3 out of 5 stars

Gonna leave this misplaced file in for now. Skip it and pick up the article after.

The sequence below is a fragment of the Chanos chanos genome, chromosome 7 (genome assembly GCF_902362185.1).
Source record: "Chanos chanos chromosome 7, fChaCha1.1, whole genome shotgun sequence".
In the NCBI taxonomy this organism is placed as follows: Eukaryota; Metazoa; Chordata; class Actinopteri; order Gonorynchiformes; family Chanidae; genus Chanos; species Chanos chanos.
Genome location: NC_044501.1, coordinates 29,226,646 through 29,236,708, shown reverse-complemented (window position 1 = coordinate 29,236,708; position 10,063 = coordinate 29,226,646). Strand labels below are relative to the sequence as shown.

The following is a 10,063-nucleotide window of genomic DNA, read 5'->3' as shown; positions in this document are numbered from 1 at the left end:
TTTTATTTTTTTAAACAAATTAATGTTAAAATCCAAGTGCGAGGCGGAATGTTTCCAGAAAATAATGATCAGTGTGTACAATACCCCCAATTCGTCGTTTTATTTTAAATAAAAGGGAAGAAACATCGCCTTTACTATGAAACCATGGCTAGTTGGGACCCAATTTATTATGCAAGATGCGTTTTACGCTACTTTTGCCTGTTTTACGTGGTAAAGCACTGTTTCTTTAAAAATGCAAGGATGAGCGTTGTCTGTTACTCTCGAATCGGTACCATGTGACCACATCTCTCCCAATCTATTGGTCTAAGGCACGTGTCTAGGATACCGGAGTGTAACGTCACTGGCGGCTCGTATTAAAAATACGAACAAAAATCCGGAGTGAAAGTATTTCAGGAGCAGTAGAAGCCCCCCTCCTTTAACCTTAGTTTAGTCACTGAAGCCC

When you combine Marvel comic books and the big screen, you will usually get box-office success. The movie Ghost Rider is no different. The Marvel superhero movie took in $44.5 million on opening weekend to make it the biggest movie success so far in 2007. You don’t always find that same amount of success, though, when you combine Marvel comic book movies and movie critics; this movie definitely falls into that category. The plot of the movie focuses on young stunt-cyclist Johnny Blaze (Nicholas Cage). Blaze makes a deal with Mephistopheles, aka the Devil, to save his dying father’s life. After making the deal, Blaze has to leave his true love, Roxanne (Eva Mendes). After many years, Blaze has become the biggest stunt-cyclist on the planet, and he eventually meets back up with Roxanne and, unfortunately for him, Mephistopheles. Mephistopheles forces Blaze to become the Ghost Rider, a fiery skeleton who rides a motorcycle, but he can be released from the curse if he defeats Blackheart, the son of Mephistopheles who is trying to make hell on Earth. Unfortunately, Ghost Rider is not a great movie. Heck, it’s barely a decent movie. If not for being a fan of comic books and comic book movies, then I probably would not even have liked the movie. There are way too many problems with the movie, and it all begins with the director, Mark Steven Johnson, and the star of the movie, Cage. While Ghost Rider is not the huge stinkpot that was Hulk or Electra, it’s definitely not on par with such successes as Spiderman or X-Men. This movie most closely resembles the cheese-fest that was Daredevil, which should not be too surprising considering Johnson is the same guy who directed that movie and the spin-off Electra. Marvel probably made its first mistake in hiring Johnson to direct Ghost Rider. That automatically meant the movie would come off as corny and nowhere near as cool as the comic book. The second mistake was getting Cage to star in the movie. Cage is a horrible actor. I’m sorry, but somebody had to say it. It looks like the country is starting to figure this out since most of his recent movies have been box-office busts like The Wicker Man, The Weather Man, and Lord of War. Cage was a good actor at one point in time, such as in ’96 and ’97 when Cage starred in box-office hits like The Rock, Face/Off and Con-Air. Unfortunately, for people who see Ghost Rider, the year is 2007, and all Cage can do nowadays is come up with cheesy, corny and sarcastic remarks. I know it sounds harsh, but this movie could have been so much better. A new director and a better actor could have done that. Maybe if they had gotten Joaquin Phoenix to play the Ghost Rider, then the movie would be a lot better. There were a couple good parts of the movie though. Among the good parts are actress Eva Mendes. Mendes looks great in the film, and she does a good job with the few lines that they allow her to have. Also, Daniel Logue does a good job as Mack. Mack is Johnny Blaze’s manager and best friend. Logue really adds a lot of good humor to the film. Also, any part with the actual Ghost Rider, instead of Cage, was pretty good. The CGI-created superhero looked very good, and Cage should consider having the computer-generated model act for him in upcoming movies. Not looking so good is the CGI-created abs on Cage or the hair piece that took the crew three hours a day to apply to Cage. These were among the lowest of the lows in the film. In the end, Ghost Rider is still a decent film, but only if you like comic book movies. If you don’t like comic books or comic book movies, then forget about seeing Ghost Rider. If you’re a fan of Cage or you’re a little kid, then you will probably enjoy the movie; however, if you do not fall in any of these categories, then this movie is not for you. The movie is definitely not worth going all the way to the movie theater to see. Instead, you should just wait until it comes out to DVD if you absolutely have to see it.